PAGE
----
Development details: Plans filed with the city show the ground level will have space for a tattoo parlor, pawn shop and check-cashing service, and developers are in lease negotiations to sign an adult establishment to be called “The Booty Loop.” The ground-level retail will open up into the site’s promenade, dog park and bus station.
“This is a transformational project for our city, and it will turn Myers Park into the front door for all of Charlotte while addressing many critical needs,” said Mayor Vi Lyles. The city will spend $27.2M in tax incentives for the project and an additional $11.7M to build dedicated electric scooter lanes to South End and Optimist Hall, as described in the secret appendix to the city’s 2040 Comprehensive Plan.
Developers said a second phase of the project will have to wait until 2025. It envisions construction of a solar-powered micro-paper mill and a state-of-the-art self-storage facility on several adjacent parcels.
1 drool-worthy thing: A new take on sandwiches 🥪
Finally, some good news for sandwich lovers: One of Charlotte’s best-known restaurateurs is getting into the sandwich game — and when they do something, they do it right. Mmm, my taste buds can’t wait! How about yours?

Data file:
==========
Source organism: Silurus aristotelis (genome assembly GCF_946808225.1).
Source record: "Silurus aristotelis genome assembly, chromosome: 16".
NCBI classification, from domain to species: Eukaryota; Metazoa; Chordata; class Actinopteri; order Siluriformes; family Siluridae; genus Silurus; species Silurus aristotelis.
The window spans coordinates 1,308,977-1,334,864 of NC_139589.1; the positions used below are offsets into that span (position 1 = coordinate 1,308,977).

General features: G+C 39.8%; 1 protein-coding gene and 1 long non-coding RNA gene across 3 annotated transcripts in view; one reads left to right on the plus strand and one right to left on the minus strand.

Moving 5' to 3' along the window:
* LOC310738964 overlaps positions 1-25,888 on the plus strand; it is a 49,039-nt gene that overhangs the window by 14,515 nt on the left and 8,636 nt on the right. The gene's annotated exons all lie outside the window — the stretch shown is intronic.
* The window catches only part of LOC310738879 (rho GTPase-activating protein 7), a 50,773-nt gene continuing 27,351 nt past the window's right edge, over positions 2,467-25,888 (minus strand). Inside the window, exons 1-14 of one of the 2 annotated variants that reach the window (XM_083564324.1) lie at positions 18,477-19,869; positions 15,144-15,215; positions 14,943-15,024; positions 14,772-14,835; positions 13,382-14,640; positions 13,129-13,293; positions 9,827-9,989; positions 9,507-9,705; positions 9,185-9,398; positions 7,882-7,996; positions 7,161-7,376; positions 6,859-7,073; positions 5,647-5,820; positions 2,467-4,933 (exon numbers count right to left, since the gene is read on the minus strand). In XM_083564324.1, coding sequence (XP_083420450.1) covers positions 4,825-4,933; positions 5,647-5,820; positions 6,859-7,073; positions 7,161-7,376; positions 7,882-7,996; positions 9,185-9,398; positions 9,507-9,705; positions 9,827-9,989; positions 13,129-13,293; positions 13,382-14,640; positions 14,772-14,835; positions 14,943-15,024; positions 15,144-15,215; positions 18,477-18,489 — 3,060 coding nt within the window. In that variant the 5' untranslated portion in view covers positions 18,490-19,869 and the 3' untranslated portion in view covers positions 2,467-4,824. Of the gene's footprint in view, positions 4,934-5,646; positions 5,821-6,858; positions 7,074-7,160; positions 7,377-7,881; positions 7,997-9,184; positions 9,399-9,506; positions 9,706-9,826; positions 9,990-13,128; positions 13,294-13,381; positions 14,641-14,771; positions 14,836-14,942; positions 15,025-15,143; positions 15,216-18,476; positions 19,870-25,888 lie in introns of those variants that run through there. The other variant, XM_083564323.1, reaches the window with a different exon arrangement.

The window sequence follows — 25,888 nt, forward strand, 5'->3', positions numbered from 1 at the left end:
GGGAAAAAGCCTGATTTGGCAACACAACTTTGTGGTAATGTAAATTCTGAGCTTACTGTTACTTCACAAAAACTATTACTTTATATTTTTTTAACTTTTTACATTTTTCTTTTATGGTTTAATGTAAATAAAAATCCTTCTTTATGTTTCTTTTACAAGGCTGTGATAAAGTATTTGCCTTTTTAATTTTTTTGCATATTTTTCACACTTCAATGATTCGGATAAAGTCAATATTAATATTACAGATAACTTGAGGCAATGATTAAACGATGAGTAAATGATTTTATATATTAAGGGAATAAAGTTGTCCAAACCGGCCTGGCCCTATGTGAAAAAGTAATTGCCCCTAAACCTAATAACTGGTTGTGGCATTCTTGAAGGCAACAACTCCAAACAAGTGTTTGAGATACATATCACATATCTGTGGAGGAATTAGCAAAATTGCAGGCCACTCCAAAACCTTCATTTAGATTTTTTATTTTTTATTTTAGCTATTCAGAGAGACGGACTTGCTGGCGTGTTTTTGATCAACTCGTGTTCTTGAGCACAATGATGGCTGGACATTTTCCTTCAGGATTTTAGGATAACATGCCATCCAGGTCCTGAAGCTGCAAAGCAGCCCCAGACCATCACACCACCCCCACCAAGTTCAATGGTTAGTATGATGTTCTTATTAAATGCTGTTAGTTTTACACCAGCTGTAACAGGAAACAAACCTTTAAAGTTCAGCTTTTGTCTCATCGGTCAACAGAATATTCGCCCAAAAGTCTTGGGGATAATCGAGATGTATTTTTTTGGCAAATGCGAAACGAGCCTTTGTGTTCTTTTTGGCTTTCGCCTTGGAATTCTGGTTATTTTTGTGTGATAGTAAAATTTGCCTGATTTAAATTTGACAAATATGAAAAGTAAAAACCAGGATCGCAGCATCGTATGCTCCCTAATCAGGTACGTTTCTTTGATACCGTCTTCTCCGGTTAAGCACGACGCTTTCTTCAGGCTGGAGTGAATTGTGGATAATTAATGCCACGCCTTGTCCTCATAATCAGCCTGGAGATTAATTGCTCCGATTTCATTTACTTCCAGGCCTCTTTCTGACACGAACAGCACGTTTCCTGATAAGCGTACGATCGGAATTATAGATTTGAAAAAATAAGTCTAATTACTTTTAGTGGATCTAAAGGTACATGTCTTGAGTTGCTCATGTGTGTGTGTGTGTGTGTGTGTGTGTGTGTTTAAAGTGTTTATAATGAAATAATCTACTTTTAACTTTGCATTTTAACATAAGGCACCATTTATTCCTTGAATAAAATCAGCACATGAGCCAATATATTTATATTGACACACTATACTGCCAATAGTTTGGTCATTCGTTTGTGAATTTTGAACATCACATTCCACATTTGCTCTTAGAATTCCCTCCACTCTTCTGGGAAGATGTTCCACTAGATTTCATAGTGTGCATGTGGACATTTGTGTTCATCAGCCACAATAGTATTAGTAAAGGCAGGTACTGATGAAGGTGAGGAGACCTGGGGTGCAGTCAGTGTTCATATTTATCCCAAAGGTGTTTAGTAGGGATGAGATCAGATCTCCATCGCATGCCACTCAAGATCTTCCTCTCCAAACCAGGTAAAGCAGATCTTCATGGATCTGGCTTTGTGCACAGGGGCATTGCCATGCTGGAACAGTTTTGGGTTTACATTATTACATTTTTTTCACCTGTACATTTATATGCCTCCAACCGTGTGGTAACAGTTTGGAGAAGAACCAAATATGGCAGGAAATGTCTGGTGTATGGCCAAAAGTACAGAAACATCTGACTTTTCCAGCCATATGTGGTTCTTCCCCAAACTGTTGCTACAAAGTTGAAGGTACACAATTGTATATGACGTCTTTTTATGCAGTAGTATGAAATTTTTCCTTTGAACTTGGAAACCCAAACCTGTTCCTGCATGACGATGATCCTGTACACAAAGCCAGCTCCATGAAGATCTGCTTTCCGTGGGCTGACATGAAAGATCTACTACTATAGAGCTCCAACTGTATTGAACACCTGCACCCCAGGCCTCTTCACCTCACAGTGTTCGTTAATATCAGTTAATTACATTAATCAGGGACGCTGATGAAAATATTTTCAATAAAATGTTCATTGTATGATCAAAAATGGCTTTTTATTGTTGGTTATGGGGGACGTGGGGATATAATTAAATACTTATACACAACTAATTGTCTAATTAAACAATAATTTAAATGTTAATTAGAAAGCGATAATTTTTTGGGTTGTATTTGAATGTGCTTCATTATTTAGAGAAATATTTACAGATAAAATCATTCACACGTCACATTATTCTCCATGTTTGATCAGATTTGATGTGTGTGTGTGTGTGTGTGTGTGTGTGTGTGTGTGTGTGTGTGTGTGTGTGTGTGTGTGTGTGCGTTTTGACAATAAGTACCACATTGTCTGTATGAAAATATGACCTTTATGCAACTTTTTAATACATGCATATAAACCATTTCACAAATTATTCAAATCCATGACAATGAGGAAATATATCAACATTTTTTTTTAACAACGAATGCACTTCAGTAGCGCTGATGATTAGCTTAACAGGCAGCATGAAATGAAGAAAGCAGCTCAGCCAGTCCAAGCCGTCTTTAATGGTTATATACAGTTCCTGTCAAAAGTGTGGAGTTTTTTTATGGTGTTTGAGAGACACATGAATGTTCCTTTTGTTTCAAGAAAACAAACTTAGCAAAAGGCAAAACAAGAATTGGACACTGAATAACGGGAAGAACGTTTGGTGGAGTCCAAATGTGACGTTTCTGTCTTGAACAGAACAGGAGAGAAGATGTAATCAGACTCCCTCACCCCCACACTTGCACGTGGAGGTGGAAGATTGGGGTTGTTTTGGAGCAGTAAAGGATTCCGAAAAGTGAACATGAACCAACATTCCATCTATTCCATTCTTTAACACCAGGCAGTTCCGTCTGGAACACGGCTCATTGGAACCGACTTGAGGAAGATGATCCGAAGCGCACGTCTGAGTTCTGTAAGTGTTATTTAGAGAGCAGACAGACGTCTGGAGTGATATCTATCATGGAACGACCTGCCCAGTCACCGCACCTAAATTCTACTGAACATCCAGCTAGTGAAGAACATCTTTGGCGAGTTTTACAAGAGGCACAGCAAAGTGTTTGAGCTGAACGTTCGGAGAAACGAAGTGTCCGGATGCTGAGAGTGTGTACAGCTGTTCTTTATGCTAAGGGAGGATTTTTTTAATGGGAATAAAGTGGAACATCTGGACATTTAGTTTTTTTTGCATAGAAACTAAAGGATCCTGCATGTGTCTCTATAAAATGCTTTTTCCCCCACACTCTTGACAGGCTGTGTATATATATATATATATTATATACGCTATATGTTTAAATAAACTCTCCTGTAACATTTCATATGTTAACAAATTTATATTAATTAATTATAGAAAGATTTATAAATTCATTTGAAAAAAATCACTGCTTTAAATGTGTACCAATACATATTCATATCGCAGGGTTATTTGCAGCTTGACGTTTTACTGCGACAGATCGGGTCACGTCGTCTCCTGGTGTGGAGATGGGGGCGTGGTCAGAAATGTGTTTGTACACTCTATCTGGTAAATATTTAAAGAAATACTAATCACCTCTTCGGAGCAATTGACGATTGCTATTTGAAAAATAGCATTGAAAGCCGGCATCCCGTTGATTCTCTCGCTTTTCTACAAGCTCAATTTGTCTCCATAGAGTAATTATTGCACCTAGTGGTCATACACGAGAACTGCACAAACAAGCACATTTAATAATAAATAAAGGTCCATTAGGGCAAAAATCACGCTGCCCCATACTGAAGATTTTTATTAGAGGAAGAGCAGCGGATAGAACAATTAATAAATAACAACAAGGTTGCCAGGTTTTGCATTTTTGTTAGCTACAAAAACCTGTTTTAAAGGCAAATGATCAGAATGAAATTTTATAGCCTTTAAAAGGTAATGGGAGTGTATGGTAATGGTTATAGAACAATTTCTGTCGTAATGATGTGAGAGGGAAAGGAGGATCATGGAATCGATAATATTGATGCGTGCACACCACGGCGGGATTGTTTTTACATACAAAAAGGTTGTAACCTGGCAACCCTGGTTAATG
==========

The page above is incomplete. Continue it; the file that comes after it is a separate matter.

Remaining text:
The new restaurant concept, Breadland, from the husband-and-wife team behind Supperdish, promises to take Charlotte sandwiches to the next level.
Here’s the idea: There’s no filling. Just the bread. Wow. We did not see this one coming. Talk about a playful take on a classic!
For just $22, you get your choice of:
100% whole wheat
It’s so reinvented that Breadland is even spelling it differently: Inside these 4 walls, it’s known as a Sandwiche.
The Sandwiche Blanc Nue, served a la carte, is one of Breadland’s most popular dishes.
And Breadland is committed to keeping your Sandwiche fresh: If Harris Teeter didn’t stock the kind of bread you want that morning, they’re not serving it. That’s how focused they are on quality. We love their minimalist approach — who needs a bunch of turkey, mayonnaise, lettuce or guava chutney anyway? Yawn. Now, we can just focus on the bread — which we all know is the most important part of any delectable sandwich … or should we say Sandwiche.